|کد مقاله||کد نشریه||سال انتشار||مقاله انگلیسی||ترجمه فارسی||نسخه تمام متن|
|4374805||1303217||2015||10 صفحه PDF||سفارش دهید||دانلود رایگان|
• This study aims to evaluate biomanipulation based on zooplankton communities and ambient conditions.
• A self-organizing map was used to pattern an ecosystem aspect in Lake Shirakaba.
• Data clusters delineate serial changes of zooplankton communities during pre-, intermediate and post-biomanipulation.
This paper focuses on assessing a lake biomanipulation and introduces self-organizing maps (SOMs) as an analytical tool. In 2000, the biomanipulation using herbivorous plankters (Daphnia galeata) and piscivorous fish (Oncorhynchus mykiss) was implemented to improve water quality in Lake Shirakaba, Japan. We aimed to identify the relationships among dominant zooplankton and environmental conditions during the study period (pre-: 1997–1999, intermediate-: 2000–2002, and post-biomanipulation: 2003–2006, sampled between May and October on the biweekly basis, N = 122). From the SOM, the limnological characteristics of the lake were categorized into five features. The results accommodated that the newly introduced non-native grazers, D. galeata, were well stabilized by introducing O. mykiss which helped D. galeata survive away from predation pressure of Hypomesus transpacificus nipponensis. The interplay and relationship between variables projected by the SOM were also supported by the previous research and evidences in compliance with competitions and predations. Hence the results manifest that a regime shift of zooplankton communities in this lake has occurred since the biomanipulation. Furthermore, the present study highlights the applicability of contemporaneous introduction of both top-down cascade regulators (i.e. D. galeata and O. mykiss) as an alternative choice for the successful biomanipulation.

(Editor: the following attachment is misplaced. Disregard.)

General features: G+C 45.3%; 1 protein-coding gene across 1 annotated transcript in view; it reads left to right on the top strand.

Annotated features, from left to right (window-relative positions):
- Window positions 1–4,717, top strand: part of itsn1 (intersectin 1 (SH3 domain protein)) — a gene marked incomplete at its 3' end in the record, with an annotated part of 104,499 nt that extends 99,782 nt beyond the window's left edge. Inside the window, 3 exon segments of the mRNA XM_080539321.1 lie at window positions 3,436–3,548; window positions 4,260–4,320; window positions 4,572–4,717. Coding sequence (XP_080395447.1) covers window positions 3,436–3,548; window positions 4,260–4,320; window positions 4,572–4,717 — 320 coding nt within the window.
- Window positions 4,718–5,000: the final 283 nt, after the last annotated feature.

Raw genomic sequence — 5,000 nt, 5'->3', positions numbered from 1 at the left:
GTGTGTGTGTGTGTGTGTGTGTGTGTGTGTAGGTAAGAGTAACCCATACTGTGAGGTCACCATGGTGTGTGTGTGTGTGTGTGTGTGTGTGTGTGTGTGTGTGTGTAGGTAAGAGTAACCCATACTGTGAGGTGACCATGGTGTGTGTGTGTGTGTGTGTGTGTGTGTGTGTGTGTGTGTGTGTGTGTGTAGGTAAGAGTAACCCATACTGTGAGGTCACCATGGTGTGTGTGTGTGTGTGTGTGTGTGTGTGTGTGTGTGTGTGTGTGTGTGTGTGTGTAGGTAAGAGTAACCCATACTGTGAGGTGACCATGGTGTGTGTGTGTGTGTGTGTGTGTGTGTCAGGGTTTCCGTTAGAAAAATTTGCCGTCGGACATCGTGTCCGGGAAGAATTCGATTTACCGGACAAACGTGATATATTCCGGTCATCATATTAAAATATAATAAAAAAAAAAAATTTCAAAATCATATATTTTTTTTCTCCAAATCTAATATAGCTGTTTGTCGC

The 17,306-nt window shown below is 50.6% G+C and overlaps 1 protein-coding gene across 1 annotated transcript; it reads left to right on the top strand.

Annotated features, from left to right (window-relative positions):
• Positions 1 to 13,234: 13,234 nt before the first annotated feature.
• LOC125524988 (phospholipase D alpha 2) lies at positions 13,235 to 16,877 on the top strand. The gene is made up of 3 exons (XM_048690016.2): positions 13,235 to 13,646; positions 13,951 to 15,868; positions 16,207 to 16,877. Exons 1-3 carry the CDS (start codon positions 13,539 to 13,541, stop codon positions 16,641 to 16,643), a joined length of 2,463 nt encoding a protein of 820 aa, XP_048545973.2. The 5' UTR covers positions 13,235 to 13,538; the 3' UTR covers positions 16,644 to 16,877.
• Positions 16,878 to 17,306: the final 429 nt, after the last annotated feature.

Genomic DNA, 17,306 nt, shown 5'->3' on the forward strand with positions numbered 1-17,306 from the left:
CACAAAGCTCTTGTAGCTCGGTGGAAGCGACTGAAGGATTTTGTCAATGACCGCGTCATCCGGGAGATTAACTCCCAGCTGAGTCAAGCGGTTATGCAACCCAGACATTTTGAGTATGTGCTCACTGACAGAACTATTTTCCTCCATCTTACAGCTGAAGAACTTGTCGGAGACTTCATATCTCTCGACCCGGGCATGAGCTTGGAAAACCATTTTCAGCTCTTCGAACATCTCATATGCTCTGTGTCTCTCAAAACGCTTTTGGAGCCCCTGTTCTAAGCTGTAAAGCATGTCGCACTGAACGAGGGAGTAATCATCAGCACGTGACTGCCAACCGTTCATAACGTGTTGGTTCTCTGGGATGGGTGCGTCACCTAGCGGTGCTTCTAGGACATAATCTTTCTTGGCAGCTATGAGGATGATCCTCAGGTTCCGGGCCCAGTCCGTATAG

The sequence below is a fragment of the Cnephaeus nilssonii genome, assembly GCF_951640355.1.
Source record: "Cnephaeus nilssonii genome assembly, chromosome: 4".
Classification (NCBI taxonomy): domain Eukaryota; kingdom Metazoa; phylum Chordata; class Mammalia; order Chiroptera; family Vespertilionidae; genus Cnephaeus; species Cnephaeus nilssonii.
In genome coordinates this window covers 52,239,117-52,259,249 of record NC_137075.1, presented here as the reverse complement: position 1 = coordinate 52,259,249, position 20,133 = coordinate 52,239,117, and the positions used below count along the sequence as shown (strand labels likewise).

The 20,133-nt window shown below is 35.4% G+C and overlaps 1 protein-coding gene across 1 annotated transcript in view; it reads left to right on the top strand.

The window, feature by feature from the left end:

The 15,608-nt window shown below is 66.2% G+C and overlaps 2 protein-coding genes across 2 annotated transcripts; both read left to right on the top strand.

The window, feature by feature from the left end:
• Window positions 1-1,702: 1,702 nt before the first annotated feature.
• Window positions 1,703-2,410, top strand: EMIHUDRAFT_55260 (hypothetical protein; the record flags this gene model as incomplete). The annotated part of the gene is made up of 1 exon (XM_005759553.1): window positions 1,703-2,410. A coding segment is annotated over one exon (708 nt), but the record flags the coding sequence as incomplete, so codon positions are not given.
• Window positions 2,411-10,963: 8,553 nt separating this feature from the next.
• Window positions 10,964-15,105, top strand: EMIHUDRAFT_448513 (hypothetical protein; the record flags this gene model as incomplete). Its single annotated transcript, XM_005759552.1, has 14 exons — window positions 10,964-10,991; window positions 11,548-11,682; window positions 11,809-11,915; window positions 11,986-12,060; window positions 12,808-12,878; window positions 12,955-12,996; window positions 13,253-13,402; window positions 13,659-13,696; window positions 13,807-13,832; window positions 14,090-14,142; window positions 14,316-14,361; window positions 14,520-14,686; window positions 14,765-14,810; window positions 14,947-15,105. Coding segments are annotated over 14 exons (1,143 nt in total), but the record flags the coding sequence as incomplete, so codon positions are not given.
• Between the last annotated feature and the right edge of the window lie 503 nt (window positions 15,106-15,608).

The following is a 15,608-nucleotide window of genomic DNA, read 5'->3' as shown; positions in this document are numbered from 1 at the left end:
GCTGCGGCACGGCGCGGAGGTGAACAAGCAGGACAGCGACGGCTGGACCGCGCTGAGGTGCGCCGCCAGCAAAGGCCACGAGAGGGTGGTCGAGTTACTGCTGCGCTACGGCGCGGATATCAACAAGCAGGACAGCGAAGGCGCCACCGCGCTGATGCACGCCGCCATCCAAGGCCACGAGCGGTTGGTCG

Journal: Ecological Informatics - Volume 29, Part 2, September 2015, Pages 182–191